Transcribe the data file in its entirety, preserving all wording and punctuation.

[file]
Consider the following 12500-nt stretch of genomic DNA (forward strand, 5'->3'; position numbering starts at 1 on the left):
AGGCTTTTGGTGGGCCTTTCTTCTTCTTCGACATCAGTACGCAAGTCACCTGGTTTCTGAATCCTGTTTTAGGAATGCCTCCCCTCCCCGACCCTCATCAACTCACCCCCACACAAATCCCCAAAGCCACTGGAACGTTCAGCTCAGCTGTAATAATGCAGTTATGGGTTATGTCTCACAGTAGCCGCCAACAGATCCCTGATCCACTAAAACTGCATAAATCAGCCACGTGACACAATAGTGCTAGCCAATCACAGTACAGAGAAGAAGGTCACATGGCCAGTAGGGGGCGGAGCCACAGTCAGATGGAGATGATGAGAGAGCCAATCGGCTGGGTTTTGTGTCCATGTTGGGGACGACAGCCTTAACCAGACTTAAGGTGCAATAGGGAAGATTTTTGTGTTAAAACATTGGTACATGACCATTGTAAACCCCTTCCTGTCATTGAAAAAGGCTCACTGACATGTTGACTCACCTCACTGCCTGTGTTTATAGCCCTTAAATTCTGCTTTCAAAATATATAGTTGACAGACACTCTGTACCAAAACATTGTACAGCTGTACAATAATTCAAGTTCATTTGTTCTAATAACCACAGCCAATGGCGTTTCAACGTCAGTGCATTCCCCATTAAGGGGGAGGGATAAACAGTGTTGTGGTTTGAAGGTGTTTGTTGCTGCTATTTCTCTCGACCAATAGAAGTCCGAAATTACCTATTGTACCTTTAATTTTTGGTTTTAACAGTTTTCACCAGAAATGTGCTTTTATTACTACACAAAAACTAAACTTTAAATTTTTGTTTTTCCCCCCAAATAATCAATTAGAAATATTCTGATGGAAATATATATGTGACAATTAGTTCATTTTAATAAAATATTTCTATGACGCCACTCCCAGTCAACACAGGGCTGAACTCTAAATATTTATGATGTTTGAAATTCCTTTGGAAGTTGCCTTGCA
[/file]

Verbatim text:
Consider the following 12500-nt stretch of genomic DNA (forward strand, 5'->3'; position numbering starts at 1 on the left):
AGGCTTTTGGTGGGCCTTTCTTCTTCTTCGACATCAGTACGCAAGTCACCTGGTTTCTGAATCCTGTTTTAGGAATGCCTCCCCTCCCCGACCCTCATCAACTCACCCCCACACAAATCCCCAAAGCCACTGGAACGTTCAGCTCAGCTGTAATAATGCAGTTATGGGTTATGTCTCACAGTAGCCGCCAACAGATCCCTGATCCACTAAAACTGCATAAATCAGCCACGTGACACAATAGTGCTAGCCAATCACAGTACAGAGAAGAAGGTCACATGGCCAGTAGGGGGCGGAGCCACAGTCAGATGGAGATGATGAGAGAGCCAATCGGCTGGGTTTTGTGTCCATGTTGGGGACGACAGCCTTAACCAGACTTAAGGTGCAATAGGGAAGATTTTTGTGTTAAAACATTGGTACATGACCATTGTAAACCCCTTCCTGTCATTGAAAAAGGCTCACTGACATGTTGACTCACCTCACTGCCTGTGTTTATAGCCCTTAAATTCTGCTTTCAAAATATATAGTTGACAGACACTCTGTACCAAAACATTGTACAGCTGTACAATAATTCAAGTTCATTTGTTCTAATAACCACAGCCAATGGCGTTTCAACGTCAGTGCATTCCCCATTAAGGGGGAGGGATAAACAGTGTTGTGGTTTGAAGGTGTTTGTTGCTGCTATTTCTCTCGACCAATAGAAGTCCGAAATTACCTATTGTACCTTTAATTTTTGGTTTTAACAGTTTTCACCAGAAATGTGCTTTTATTACTACACAAAAACTAAACTTTAAATTTTTGTTTTTCCCCCCAAATAATCAATTAGAAATATTCTGATGGAAATATATATGTGACAATTAGTTCATTTTAATAAAATATTTCTATGACGCCACTCCCAGTCAACACAGGGCTGAACTCTAAATATTTATGATGTTTGAAATTCCTTTGGAAGTTGCCTTGCA